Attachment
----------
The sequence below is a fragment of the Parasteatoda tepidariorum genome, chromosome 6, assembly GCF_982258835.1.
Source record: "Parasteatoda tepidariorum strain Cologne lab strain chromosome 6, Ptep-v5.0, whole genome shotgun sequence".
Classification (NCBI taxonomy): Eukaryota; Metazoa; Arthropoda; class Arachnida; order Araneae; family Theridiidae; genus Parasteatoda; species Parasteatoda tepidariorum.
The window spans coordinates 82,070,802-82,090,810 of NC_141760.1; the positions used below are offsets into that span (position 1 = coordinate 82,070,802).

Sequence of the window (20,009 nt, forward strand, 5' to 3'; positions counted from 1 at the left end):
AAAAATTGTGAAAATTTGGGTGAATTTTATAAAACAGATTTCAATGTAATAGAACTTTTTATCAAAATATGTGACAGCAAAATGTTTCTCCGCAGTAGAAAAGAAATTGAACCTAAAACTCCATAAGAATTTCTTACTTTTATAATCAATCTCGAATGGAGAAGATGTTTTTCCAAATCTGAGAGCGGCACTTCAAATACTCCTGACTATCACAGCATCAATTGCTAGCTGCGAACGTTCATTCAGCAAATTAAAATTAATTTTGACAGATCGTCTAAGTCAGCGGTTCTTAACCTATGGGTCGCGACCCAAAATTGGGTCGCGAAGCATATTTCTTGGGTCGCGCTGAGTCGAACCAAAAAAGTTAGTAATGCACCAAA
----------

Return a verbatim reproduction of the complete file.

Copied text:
The sequence below is a fragment of the Parasteatoda tepidariorum genome, chromosome 6, assembly GCF_982258835.1.
Source record: "Parasteatoda tepidariorum strain Cologne lab strain chromosome 6, Ptep-v5.0, whole genome shotgun sequence".
Classification (NCBI taxonomy): Eukaryota; Metazoa; Arthropoda; class Arachnida; order Araneae; family Theridiidae; genus Parasteatoda; species Parasteatoda tepidariorum.
The window spans coordinates 82,070,802-82,090,810 of NC_141760.1; the positions used below are offsets into that span (position 1 = coordinate 82,070,802).

Sequence of the window (20,009 nt, forward strand, 5' to 3'; positions counted from 1 at the left end):
AAAAATTGTGAAAATTTGGGTGAATTTTATAAAACAGATTTCAATGTAATAGAACTTTTTATCAAAATATGTGACAGCAAAATGTTTCTCCGCAGTAGAAAAGAAATTGAACCTAAAACTCCATAAGAATTTCTTACTTTTATAATCAATCTCGAATGGAGAAGATGTTTTTCCAAATCTGAGAGCGGCACTTCAAATACTCCTGACTATCACAGCATCAATTGCTAGCTGCGAACGTTCATTCAGCAAATTAAAATTAATTTTGACAGATCGTCTAAGTCAGCGGTTCTTAACCTATGGGTCGCGACCCAAAATTGGGTCGCGAAGCATATTTCTTGGGTCGCGCTGAGTCGAACCAAAAAAGTTAGTAATGCACCAAA